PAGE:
Uber driver unionization ordinance survives first challenge, for the moment

Today, U.S. District Judge Robert Lasnik handed The Chamber of Commerce and Uber their first setback in their legal challenge to Seattle’s ordinance allowing Uber drivers to unionize.

At the City’s request, Lasnik dismissed the Chamber’s lawsuit for “lack of standing.” Federal courts are only allowed to adjudicate “live controversies” where the plaintiff can name a specific, real injury that has already happened — not a future or theoretical one.

The Chamber of Commerce is generally allowed to sue as a business association if its members have standing to sue. It claimed Uber and Eastside for Hire as two members, and thus it needed to show that they were injured parties with standing to sue.

Uber claimed that it would be injured if it was required to disclose its list of Seattle drivers to a Qualified Driver Representative (QDR) who requested it under the terms of the ordinance. But since Uber hasn’t received any requests for its driver list yet — because to-date the City of Seattle hasn’t even figured out the rules for recognizing QDRs — Lasnik ruled that any injury is purely speculative.

Eastside for Hire claimed that it was injured because of expenses it incurred participating in the rulemaking process, hiring consultants to help them learn about the world of unions and collective bargaining, and because the anti-retaliation provisions of the ordinance that prohibit it from encouraging or discouraging union membership stopped them from making changes to their driver contract. Lasnik tore this apart too: participating in rulemaking is voluntary; if hiring consultants was a bona fide injury then any company could manufacture its own injury at any time for any purpose (citing supporting case history); and at the time Eastside for Hire claimed that they were prevented from making changes to their contract, the anti-retaliation provisions of the ordinance had not yet taken effect.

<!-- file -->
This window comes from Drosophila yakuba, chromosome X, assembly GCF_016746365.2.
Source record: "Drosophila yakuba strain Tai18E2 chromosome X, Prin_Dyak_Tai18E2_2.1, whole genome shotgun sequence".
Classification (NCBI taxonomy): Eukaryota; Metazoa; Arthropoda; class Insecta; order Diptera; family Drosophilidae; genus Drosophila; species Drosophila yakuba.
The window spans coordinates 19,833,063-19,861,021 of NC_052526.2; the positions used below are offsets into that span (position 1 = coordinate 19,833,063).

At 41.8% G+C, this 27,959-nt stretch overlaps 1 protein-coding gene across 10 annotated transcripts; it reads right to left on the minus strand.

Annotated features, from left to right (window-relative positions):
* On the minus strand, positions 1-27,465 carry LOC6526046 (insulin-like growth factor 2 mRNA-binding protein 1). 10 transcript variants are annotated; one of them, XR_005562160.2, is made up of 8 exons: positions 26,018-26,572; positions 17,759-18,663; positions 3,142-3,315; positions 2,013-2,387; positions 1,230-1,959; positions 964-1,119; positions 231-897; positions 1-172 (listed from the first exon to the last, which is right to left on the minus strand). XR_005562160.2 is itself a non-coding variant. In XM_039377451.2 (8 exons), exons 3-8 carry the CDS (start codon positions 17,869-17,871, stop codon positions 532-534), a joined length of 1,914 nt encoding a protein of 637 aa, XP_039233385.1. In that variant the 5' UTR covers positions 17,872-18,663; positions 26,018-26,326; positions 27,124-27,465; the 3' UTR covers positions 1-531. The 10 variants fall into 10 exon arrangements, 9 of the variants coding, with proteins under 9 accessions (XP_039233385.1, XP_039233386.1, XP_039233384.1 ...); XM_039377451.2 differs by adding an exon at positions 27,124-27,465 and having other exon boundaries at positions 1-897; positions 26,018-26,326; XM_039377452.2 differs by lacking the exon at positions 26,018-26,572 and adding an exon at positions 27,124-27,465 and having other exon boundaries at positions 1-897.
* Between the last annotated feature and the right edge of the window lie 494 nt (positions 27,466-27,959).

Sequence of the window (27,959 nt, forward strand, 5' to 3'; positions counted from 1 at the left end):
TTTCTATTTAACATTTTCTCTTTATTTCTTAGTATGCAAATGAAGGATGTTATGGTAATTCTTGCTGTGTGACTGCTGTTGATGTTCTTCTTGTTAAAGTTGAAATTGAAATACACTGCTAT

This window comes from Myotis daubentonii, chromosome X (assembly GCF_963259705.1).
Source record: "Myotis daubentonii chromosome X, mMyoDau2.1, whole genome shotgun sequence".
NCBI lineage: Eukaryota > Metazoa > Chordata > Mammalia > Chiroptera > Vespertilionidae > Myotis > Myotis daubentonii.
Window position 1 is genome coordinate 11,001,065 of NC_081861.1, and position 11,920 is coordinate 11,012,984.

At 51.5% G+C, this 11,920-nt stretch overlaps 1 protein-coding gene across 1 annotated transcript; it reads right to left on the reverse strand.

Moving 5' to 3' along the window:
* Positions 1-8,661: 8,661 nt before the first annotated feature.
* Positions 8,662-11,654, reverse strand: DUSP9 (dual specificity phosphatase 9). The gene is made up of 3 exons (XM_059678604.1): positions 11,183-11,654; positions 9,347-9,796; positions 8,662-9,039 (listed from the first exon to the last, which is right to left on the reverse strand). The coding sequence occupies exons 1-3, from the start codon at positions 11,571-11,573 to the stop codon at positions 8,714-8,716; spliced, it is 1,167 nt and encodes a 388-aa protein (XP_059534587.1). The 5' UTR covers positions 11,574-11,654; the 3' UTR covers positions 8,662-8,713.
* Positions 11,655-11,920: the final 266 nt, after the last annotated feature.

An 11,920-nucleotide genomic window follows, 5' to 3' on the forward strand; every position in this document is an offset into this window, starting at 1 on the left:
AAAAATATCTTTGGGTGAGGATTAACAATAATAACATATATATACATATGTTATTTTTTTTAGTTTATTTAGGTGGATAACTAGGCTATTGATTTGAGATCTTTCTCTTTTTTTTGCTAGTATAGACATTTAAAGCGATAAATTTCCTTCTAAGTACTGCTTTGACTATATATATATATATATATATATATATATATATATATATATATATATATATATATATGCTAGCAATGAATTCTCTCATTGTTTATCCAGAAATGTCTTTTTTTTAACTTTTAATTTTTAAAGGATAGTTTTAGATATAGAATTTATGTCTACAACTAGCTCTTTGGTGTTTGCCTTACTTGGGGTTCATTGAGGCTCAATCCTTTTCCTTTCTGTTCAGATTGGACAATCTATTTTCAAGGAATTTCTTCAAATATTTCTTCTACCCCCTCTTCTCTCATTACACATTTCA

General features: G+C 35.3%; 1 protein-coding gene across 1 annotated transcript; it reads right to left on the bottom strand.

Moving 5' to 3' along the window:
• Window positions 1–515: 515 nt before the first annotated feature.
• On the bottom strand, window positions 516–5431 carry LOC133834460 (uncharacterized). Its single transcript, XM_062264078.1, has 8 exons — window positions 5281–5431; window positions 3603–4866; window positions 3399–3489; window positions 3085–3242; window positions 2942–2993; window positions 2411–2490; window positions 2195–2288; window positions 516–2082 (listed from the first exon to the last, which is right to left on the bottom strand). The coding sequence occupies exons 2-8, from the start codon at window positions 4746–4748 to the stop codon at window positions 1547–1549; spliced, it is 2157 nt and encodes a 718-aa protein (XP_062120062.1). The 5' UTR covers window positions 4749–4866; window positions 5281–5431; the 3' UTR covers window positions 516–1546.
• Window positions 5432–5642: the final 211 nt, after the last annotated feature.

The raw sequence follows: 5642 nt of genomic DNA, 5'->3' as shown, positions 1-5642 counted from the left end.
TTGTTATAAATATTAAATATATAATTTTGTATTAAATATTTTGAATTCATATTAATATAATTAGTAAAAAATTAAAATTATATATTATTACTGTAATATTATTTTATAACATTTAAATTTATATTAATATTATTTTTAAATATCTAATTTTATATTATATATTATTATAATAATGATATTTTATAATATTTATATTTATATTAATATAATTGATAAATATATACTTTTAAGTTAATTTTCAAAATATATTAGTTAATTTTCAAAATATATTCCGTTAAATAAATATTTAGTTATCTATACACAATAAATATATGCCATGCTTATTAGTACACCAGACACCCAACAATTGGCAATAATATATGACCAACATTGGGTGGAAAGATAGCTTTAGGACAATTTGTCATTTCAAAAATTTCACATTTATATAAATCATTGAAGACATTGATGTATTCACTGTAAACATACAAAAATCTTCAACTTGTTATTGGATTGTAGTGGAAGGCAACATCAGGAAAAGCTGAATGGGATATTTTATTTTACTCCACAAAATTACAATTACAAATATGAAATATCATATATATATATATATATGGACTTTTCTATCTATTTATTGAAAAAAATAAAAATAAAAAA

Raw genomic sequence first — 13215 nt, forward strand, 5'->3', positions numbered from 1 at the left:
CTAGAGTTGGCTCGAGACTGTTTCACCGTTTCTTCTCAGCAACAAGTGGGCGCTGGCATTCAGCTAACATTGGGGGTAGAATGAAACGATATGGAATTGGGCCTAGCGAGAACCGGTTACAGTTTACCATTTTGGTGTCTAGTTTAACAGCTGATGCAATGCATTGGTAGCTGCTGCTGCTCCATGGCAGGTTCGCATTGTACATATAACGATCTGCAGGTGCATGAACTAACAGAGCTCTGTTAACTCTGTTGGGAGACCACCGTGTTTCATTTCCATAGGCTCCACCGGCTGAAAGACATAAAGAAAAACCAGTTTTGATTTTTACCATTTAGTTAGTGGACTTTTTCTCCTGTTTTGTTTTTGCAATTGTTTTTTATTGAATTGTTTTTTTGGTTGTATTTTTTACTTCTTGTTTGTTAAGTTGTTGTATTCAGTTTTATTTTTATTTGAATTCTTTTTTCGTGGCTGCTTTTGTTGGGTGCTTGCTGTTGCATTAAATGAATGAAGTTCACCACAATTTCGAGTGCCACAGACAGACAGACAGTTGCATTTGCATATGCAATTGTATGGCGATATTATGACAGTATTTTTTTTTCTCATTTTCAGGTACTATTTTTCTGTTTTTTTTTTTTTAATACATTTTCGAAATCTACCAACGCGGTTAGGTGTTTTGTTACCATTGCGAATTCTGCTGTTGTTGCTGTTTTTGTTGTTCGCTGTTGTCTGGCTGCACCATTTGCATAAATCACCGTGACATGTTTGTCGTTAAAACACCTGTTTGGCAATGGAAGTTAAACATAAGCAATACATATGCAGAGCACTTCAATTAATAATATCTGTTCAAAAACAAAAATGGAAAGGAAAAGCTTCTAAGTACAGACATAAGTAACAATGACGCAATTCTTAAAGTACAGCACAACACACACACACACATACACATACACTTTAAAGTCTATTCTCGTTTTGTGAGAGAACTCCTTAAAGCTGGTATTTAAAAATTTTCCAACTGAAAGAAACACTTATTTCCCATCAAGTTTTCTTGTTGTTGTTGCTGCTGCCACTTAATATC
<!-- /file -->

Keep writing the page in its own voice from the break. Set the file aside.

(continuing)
Lasnik also pointed out that many of the injuries claimed are not under control of the city: they are in the hands of the drivers and potential QDRs, none of whom are parties in the lawsuit.

Lasnik dismissed the lawsuit “without prejudice,” which means that the Chamber can re-file it in the future when the injury is real or imminent. Without doubt they will. Less clear is whether they will appeal Lasnik’s ruling before then; appeals courts generally give great deference to the district court’s rulings on factual matters since evidence and testimony can only be introduced at that level (appeals courts never get to examine evidence directly or look a witness in the eyes to judge reliability). And since Lasnik’s ruling is mostly on factual matters about the likelihood and imminence of specific events, the appeals court would probably not interfere. But as soon as Uber or Eastside for Hire receives their first request from a QDR for a list of drivers, then there is a real injury and clear standing.

This is a setback, but not a loss, for the Chamber of Commerce, Uber, and their fellow “driver coordinator” companies. From the city’s perspective, they didn’t win in any significant way, though they gave up no ground — at least for now.

The Mayor’s office recently told the City Council that they need another six months to get the rulemaking done, so the Chamber may be sitting on their hands for a while.